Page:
In a press release issued on Monday, the Danish Health Authority said that those in the categories chosen would receive an invitation in the e-Boks digital postbox in the same way as they had for their first and second doses.

“The vast majority of people with a weakened immune system are expected to be well protected against a serious course of Covid-19 when they have been vaccinated,” Helene Probst, the authority’s deputy director said in the release.

“However, people with a severely weakened immune system have a very reduced or no effect of the vaccine. Therefore, they will now be offered a third dose to boost their immune response and thus protect them from a serious infection with Covid-19.” Read our story here

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Today in Denmark: A roundup of the news on Thursday

Broad support for women's conscription, 'massive' issues at psychiatric centre that treated Field's shooter, and poor marks from NATO for Danish defense are among the top news stories in Denmark this Thursday.

Today in Denmark: A roundup of the news on Thursday

Broad support for women’s conscription in Denmark 

The Minister of Defense and many political parties have thrown their support behind extending conscription to women in Denmark after trade unions representing Danish soldiers called for the change. 

“We must have equality for men and women in the Armed Forces,” Defense Minister Jakob Ellemann-Jensen told broadcaster TV2. “It is a challenge for the women who serve their military service that they are not measured on the same scale.” 

Eight political parties — Conservatives, the Danish People’s Party, the Socialist People’s Party, the Red-Green Alliance (Enhedslisten), the Social Liberals (Radikale), the New Right (Nye Borgerlige), Alternative, and the Left — have all voiced support for the measure. 

In 2022, 73 percent of people in military service were men, while 27 percent were female, according to news agency Ritzau. 

Today, men in Denmark are required to register for conscription following their 18th birthday, while registering for conscription is optional for women. 

A true draft hasn’t been in effect in Denmark for many years — the ranks of Denmark’s conscripts, about 4,500 a year, are filled with volunteers. They serve a standard service of four months, while specialized units (like the horse squadron) can serve up to 12 months. 

Inspectors: Withering criticism of psychiatric centre that treated Fields shooter 

An investigation by the Danish Patient Safety Authority has identified grave problems at Psychiatric Centre Amager, where the suspected Field’s shooter was treated before the attack, according to a draft of the agency’s report reviewed by newspaper Jyllands-Posten.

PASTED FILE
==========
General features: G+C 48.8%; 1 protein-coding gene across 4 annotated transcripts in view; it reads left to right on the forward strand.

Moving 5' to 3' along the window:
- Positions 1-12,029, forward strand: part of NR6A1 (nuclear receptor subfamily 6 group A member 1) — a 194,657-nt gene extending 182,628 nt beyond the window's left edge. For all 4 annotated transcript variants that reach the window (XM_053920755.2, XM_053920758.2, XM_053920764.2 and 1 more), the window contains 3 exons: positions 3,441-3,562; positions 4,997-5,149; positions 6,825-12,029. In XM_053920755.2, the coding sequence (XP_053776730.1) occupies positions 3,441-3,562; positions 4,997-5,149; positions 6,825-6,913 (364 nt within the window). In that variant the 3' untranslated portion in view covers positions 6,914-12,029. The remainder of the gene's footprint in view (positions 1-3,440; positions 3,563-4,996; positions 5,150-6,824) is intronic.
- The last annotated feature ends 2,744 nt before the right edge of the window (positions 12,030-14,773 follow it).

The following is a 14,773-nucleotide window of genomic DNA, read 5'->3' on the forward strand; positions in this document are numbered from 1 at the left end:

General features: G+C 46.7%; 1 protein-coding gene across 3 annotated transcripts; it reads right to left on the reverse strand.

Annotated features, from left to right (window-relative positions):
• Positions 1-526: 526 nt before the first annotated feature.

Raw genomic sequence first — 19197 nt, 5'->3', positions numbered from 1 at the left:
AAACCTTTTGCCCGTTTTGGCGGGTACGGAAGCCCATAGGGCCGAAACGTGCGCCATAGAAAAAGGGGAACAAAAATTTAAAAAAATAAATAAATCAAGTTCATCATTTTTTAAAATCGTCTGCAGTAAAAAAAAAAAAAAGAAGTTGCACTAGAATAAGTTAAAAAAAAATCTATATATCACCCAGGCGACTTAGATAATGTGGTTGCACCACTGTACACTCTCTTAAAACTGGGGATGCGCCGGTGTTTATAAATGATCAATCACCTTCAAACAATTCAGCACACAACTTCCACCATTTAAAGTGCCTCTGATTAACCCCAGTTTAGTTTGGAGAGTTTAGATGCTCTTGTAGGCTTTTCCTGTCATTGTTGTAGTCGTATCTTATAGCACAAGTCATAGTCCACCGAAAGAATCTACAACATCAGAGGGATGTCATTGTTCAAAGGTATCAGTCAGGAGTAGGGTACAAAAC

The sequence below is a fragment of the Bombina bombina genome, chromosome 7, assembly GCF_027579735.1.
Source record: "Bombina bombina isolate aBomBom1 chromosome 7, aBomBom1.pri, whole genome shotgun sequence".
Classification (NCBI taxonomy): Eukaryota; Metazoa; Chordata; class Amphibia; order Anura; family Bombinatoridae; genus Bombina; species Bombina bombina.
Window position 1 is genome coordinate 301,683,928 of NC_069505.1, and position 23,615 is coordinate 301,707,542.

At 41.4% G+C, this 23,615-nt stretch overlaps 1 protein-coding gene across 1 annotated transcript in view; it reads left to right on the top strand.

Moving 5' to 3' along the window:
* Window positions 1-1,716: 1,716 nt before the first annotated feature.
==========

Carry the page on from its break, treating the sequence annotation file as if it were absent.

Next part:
The inspection was triggered when an employee at Psychiatric Centre Amager told authorities they suspected there had been failures in the man’s treatment. 

The Danish Patient Safety Authority finds that nurses routinely changed patients’ medications without consulting doctors, while medical students sometimes prescribed antipsychotic and sedative medications to patients again without consulting a doctor. 

The 22-year-old man charged with the Field’s shooting reached out to Psychiatric Centre Amager about six months before the attack. He was referred to four different departments within the Psychiatric Centre Amager, according to timelines produced by broadcaster TV2. 

READ MORE: Why does it take so long in Denmark to see a psychologist or therapist?

NATO report: Danish defense deficiencies 

Every two years, NATO assesses its members’ progress toward the alliance’s defense goals. While those reports are usually made public, the Danish government chose to censor the results of the most recent assessment, published several month ago, for fear of Russian exploitation. Even the previous minister of defense, Morten Bødskov, said he had not been allowed to review the contents of the report. 

But now, defense rapporteurs in Parliament have finally been briefed on the NATO report, according to news agency Ritzau. 

“We must not be naive,” says current defense minister Jakob Ellemann-Jensen. “This is a sensitive analysis of the Danish defense which points to our vulnerabilities. But within this framework, we must also be open about the challenges facing defense — both among the parties at Christianborg and in public.” 

READ MORE: US military unloads transport ship at Aarhus Harbour